The Vodafone Comedy Carnival Galway is less than two weeks away and kicking off this jamboree of japes and jollity is Ireland’s own Patrick Kielty who brings his new show, Help, to the Róisín Dubh on Tuesday October 20 at 8pm.
Born in Dundrum, County Down, Patrick began doing stand up whilst studying psychology at Queen's University Belfast. He quickly made a name for himself as the host of Northern Ireland’s first comedy club, The Empire Laughs Back, and was soon snapped up by the BBC, and has since gone on to become one of the best-known comics in these islands. Ahead of his Galway appearance, Patrick took some time to chat about his career so far and his latest show. I began by noting that were he a musician, singer, or dancer he would probably have daily exercises to keep himself sharp, so what does he do as a comedian to keep those ‘funny muscles’ supple?
“There are two things,” he replies. “First of all, if you are an Irishman you’ve got the one main advantage that most comedians need, which is the ability to talk and to tell a story. I think that genetically, thankfully, is in us. The other thing you have to do as a comedian in order to keep sharp is to keep your eye out for any wee bit of behaviour you think is worth commenting on. I did a Marie Jones play, A Night in November, a few years back and she said to me that all the best writers are social spies and I definitely think there is something in that. For a comedian, even if you are just travelling about the place, meeting people, having a look at what’s going on in the world, you always have to have your antenna switched on, so that if something comes up, you mightn’t use it straightaway, but you think ‘Oh there might be something in that’. You have to have the ability to suck it in and you have to have the ability to put it out, so those would be my two things.”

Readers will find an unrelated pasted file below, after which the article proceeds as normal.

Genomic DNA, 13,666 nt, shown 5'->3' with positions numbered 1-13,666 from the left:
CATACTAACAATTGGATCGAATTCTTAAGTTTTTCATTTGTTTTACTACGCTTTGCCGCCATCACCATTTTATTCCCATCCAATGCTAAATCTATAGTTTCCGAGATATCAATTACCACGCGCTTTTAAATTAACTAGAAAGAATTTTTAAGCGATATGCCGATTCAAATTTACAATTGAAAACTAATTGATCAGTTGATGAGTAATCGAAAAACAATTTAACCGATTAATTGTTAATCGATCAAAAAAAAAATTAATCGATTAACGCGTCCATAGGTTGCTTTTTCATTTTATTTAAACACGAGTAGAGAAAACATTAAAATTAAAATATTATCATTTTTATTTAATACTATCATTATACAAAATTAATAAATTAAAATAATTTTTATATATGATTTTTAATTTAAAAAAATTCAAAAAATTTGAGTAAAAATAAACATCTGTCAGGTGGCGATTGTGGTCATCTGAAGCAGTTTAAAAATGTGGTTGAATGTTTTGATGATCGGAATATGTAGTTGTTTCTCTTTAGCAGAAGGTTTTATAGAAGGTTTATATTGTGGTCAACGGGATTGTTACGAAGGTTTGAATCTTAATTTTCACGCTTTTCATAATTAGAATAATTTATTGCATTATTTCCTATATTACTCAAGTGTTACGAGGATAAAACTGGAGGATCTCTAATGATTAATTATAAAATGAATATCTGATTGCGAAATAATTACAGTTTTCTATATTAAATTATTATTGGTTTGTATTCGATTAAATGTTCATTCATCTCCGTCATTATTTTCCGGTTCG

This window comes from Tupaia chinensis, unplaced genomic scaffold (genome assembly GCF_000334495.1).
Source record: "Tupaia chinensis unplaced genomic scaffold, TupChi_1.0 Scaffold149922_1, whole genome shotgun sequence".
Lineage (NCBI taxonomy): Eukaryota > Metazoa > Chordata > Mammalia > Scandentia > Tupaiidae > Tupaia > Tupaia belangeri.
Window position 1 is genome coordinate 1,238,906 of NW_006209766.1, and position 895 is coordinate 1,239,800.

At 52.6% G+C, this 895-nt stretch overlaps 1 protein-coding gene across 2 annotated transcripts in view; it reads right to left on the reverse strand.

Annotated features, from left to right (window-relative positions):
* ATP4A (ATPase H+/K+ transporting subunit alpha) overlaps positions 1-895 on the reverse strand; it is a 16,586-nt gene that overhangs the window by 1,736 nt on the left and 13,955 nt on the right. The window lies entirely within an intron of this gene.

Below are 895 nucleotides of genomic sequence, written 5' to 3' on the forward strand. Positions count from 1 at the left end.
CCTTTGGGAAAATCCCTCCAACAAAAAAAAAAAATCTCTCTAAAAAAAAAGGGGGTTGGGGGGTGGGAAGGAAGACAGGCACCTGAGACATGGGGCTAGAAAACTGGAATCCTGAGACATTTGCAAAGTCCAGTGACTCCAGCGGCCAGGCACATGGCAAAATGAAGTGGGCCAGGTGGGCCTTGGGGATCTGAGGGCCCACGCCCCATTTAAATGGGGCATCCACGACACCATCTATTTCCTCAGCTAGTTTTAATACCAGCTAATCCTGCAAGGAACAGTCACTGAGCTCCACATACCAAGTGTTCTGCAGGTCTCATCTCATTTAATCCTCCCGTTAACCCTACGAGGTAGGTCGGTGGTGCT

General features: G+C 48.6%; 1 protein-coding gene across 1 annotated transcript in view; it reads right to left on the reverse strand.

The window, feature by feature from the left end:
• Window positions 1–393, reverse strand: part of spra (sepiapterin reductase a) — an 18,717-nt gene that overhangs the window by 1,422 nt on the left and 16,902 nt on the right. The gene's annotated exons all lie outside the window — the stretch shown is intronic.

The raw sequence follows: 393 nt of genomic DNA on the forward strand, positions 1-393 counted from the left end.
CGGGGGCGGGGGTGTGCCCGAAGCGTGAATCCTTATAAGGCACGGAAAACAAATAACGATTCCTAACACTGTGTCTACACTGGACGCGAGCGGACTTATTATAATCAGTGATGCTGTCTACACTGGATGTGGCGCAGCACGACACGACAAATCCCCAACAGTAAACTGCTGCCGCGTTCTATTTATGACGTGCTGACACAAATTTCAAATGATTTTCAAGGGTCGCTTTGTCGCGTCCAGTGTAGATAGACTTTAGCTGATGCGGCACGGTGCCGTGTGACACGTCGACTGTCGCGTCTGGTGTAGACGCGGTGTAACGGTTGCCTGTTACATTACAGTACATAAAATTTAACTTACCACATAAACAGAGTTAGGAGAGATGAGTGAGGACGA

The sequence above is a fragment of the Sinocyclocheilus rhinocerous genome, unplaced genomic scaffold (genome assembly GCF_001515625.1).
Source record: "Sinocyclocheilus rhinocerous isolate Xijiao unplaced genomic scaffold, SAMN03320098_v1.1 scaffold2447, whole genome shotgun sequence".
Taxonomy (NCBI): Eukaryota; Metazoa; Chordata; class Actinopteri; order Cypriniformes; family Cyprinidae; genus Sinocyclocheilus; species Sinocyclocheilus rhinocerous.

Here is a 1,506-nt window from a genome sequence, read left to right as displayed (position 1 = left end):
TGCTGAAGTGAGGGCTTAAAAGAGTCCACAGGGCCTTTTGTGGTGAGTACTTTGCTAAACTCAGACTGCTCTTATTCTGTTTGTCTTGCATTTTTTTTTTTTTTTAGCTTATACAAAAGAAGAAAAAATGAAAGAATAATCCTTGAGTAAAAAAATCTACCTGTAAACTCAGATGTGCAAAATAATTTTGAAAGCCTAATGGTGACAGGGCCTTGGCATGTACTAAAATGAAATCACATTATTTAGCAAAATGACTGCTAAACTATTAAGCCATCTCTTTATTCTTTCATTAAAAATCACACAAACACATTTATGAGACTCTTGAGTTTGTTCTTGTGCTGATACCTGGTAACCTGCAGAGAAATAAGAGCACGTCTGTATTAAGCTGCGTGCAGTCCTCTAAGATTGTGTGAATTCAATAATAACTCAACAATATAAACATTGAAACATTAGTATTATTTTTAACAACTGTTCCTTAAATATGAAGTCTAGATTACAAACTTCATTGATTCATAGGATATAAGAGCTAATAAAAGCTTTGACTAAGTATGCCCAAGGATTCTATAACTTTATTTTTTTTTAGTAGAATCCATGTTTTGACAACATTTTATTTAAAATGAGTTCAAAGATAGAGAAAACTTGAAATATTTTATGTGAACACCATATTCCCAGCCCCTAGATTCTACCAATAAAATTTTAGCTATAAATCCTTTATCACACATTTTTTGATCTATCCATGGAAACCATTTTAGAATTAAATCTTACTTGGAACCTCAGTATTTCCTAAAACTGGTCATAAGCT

'Theatre gave me an appetite to write more'
That Marie Jones play marked Kielty’s acting debut in 2007, opening in Belfast before enjoying a successful transfer to the West End. How did he find the experience of coming to straight theatre from a background in stand-up? “It really helped me to be honest,” he states. “Comedians can be very much ‘lone wolves’; they go onstage and think the only thing that can help them is doing more gigs or sitting with their own thoughts. Doing that play made me a much better comedian, it made me think a lot more about what you say on stage. It gave me a lot more confidence that sometimes in the type of show you are doing, not everything need necessarily be for laughs. My current show, Help, is probably the first one I’ve written which isn’t just ‘Here’s an hour and a half of stand-up’, it has a story and there is an arc to it and I’d never have been able to write it unless I had done theatre and worked with a director and people saying ‘Oh what about trying that?’. I really have to thank theatre for that. It gave me an appetite as well to write more. I’m currently writing a sitcom for BBC, and, again I would never have had the confidence in myself to write it if I hadn’t worked with people in the theatre.”
Kielty cut his stand-up teeth back in Belfast’s bad old pre-ceasefire days when he would regularly satirise both Republican and Loyalist paramilitaries. Was he never worried about provoking their ire, I ask?